nuclear power plant
Insight

How to be an Intelligent Customer and manage contractors accordingly

Our new colleagues at HFL Consulting have produced another excellent insight piece discussing what it means to be an 'Intelligent Customer' and the questions you should be asking of your consultants. Read on for the full article below, or view the original on HFL's website.

In the hazardous process industries, it’s difficult to imagine that there are many involved in procurement of products or services that are not by now familiar with the phrase ‘Intelligent Customer’. It’s a phrase frequently used by the UK Health & Safety Executive (HSE) in conveying a fundamental principle to duty holders: that whilst they can contract out services, they remain responsible for the consequences of failures and the actions of others working on their behalf. This means that duty holders must be clear about what they expect of third parties in a world where ‘contractorisation’ has become the norm.

The HSE defines Intelligent Customer as “The capability of the organisation to have a clear understanding and knowledge of the product or service being supplied”.

The Office for Nuclear Regulation (ONR) goes further, defining it as “The capability of an organisation to understand where and when work is needed; specify what needs to be done; understand and set suitable standards; supervise and control the work; and review, evaluate and accept the work carried out on its behalf”.

In practice, this means that those procuring products or services must retain oversight and co-ordination of safety critical activities at every stage, e.g. during specification, design, construction, commissioning, handover, operation, inspection, maintenance, modification and decommissioning of systems, plant and equipment.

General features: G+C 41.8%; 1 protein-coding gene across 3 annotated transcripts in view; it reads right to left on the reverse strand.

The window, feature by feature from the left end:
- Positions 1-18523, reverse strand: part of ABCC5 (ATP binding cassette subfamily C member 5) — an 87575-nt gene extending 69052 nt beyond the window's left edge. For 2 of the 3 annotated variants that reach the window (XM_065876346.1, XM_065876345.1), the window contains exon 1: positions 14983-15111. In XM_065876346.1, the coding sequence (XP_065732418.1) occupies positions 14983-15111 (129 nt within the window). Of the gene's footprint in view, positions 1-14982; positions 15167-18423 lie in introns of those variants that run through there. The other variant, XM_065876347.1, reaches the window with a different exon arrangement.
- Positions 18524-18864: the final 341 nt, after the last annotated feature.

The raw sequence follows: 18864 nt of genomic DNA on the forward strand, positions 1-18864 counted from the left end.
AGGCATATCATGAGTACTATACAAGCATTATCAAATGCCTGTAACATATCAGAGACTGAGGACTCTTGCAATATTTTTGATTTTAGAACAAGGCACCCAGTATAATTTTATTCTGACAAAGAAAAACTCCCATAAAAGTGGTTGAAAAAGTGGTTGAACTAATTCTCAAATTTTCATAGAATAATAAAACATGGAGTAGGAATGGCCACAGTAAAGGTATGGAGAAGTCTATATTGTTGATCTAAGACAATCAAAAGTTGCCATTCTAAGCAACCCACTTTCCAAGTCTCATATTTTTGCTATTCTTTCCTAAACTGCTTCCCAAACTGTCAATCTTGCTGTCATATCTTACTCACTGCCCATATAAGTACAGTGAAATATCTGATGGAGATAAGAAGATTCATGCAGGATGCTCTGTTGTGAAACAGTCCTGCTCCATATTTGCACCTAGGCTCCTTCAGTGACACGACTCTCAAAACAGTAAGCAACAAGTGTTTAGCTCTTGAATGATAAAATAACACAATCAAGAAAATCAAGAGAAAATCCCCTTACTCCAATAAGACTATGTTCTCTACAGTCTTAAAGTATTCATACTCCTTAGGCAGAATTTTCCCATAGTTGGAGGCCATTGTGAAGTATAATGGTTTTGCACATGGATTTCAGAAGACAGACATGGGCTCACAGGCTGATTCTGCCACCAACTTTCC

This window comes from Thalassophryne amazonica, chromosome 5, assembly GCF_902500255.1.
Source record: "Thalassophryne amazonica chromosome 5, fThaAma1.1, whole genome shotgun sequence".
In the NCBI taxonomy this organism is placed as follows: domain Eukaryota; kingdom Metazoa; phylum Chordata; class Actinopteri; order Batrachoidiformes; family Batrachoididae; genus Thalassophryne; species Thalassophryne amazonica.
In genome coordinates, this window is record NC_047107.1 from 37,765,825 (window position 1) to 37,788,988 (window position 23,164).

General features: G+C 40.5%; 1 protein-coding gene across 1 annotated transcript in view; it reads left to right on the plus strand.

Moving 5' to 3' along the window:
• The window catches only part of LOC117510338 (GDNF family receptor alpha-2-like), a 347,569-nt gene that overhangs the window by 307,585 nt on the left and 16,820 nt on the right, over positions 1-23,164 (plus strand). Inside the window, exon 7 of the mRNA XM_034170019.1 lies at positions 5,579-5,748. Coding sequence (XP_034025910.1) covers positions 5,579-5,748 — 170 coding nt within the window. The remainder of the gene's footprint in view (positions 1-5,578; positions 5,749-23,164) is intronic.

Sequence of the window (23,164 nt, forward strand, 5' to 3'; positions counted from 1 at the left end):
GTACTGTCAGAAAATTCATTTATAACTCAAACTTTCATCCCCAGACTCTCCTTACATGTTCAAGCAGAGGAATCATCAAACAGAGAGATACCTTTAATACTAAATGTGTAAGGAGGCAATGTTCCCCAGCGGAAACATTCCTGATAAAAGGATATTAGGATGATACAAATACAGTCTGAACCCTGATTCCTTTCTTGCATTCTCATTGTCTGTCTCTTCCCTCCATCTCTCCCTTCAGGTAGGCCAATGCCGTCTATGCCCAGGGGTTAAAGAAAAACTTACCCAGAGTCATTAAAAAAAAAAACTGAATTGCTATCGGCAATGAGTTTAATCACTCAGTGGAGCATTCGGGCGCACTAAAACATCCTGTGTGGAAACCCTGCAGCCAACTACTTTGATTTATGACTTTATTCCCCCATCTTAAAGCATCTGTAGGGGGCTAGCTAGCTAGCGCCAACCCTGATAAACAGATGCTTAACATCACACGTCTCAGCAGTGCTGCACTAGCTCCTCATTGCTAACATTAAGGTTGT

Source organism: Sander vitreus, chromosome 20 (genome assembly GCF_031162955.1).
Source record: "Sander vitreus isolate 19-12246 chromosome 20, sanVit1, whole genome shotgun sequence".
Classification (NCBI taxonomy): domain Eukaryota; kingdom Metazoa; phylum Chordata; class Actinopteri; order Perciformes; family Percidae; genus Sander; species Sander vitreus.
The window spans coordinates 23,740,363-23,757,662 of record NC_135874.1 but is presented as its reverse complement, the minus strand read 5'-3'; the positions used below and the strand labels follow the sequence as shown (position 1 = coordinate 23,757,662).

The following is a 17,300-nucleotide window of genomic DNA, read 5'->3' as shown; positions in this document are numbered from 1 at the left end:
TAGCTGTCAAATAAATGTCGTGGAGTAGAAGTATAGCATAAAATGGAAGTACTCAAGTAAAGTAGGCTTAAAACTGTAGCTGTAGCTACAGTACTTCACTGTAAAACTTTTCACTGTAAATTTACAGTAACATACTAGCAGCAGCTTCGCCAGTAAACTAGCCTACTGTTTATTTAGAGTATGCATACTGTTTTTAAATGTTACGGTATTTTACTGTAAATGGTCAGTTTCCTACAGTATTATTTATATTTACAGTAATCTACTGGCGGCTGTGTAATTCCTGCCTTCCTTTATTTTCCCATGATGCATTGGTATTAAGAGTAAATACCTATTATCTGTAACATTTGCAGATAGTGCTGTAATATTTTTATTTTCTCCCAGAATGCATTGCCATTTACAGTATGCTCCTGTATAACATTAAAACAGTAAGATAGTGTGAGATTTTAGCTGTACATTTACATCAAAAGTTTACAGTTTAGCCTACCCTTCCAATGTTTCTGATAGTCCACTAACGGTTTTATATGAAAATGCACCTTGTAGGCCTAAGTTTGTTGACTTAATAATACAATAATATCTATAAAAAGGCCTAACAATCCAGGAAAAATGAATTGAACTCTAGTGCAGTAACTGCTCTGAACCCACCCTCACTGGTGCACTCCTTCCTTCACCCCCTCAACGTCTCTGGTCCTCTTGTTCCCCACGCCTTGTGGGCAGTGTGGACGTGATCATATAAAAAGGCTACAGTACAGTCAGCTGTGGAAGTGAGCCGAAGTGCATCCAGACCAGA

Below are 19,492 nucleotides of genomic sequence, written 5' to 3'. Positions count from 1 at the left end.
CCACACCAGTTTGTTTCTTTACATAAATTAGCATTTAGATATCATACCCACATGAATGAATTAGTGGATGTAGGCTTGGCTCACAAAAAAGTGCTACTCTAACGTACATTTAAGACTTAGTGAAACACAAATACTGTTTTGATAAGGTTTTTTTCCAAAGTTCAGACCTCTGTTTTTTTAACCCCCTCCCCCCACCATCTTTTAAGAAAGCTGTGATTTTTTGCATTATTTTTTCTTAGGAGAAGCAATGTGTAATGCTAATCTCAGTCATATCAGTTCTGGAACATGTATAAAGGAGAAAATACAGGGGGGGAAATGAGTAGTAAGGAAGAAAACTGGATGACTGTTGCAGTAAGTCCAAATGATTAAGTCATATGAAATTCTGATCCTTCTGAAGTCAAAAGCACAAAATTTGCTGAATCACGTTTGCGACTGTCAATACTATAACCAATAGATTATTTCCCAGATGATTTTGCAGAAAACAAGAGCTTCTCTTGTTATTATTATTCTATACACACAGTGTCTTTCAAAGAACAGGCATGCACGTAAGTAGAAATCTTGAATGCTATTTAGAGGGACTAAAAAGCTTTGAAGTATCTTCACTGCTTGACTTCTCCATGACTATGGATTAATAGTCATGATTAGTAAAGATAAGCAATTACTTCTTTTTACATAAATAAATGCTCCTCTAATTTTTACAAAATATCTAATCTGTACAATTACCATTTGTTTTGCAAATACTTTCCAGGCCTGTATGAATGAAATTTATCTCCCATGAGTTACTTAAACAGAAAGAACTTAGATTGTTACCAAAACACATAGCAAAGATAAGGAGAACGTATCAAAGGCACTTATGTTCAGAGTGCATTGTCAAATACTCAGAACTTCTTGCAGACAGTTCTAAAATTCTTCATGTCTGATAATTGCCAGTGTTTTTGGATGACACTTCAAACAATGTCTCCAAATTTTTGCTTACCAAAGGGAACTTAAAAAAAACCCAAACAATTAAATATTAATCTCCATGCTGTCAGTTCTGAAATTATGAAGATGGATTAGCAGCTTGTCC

The Intelligent Customer’s job is made easier where the legislation is prescriptive and the requirements for compliance are set out in published codes, standards and recognised good practice guidance. But it’s more difficult when the services needed are less well defined and the competency standards for contractors and consultants are ill-defined or non-existent – never more so than in the field of risk assessment!

In situations like this, you might well ask yourself five simple questions:

(1) Is your consultant competent?

In an industry where there are so many rules and regulations governing health and safety – and where the consulting industry itself is unregulated – it’s essential to employ those with appropriate knowledge, skills, experience and attitudes. This vital mix must be managed within the consulting organisation’s own Competence Management System (CMS) to promote continual development of knowledge and ability. The CMS should focus on organisational learning; increasing, disseminating and retaining knowledge at every level, to retain people-based knowledge and expertise, for the benefit of clients.

Your chosen consultancy should be able demonstrate commitment to training and development. When looking for evidence of this you might question the CMS processes and how they relate to the services offered and look for evidence of successful outcomes through case studies and reference sites.

(2) Does your consultant have direct industry knowledge?

This may seem obvious but codes, standards and good practice guidance vary across the process industries and so knowledge banks must extend beyond ‘standard’ safety requirements. The ability to demonstrate sub-sector knowledge and experience should therefore be considered a prerequisite.

(3) Does the consultancy have strength in breadth and depth?

Compliance with complex process safety legislation requires input from a range of disciplines, sometimes making it difficult for smaller organisations to put forward subject matter experts to cover every facet. Thought should therefore be given to the full range of technical aspects and the requirements for demonstration of competency in key areas.

(4) Can your consultant deliver quality work?

Robust and repeatable workflow process are necessary for maintaining standards. These should be documented and aligned to recognised good practice guidance. The CMS should also form part of this system, with critical processes operating within a certified Quality Management System, e.g. ISO 9001:2015.

(5) Can they meet the budget and deliver on time?

Before choosing to appoint, it might be prudent to consider the volume of work required versus the resources available to the consultant to deliver within the desired timeframe. Overcommitment on the part of the consultant might inadvertently lead to disappointing and costly delays for you.

The questions above are by no means exhaustive but they should help to ensure that your risk assessments, studies and reports are produced by a consultant or consultancy which has both the competencies and capability to deliver what’s needed.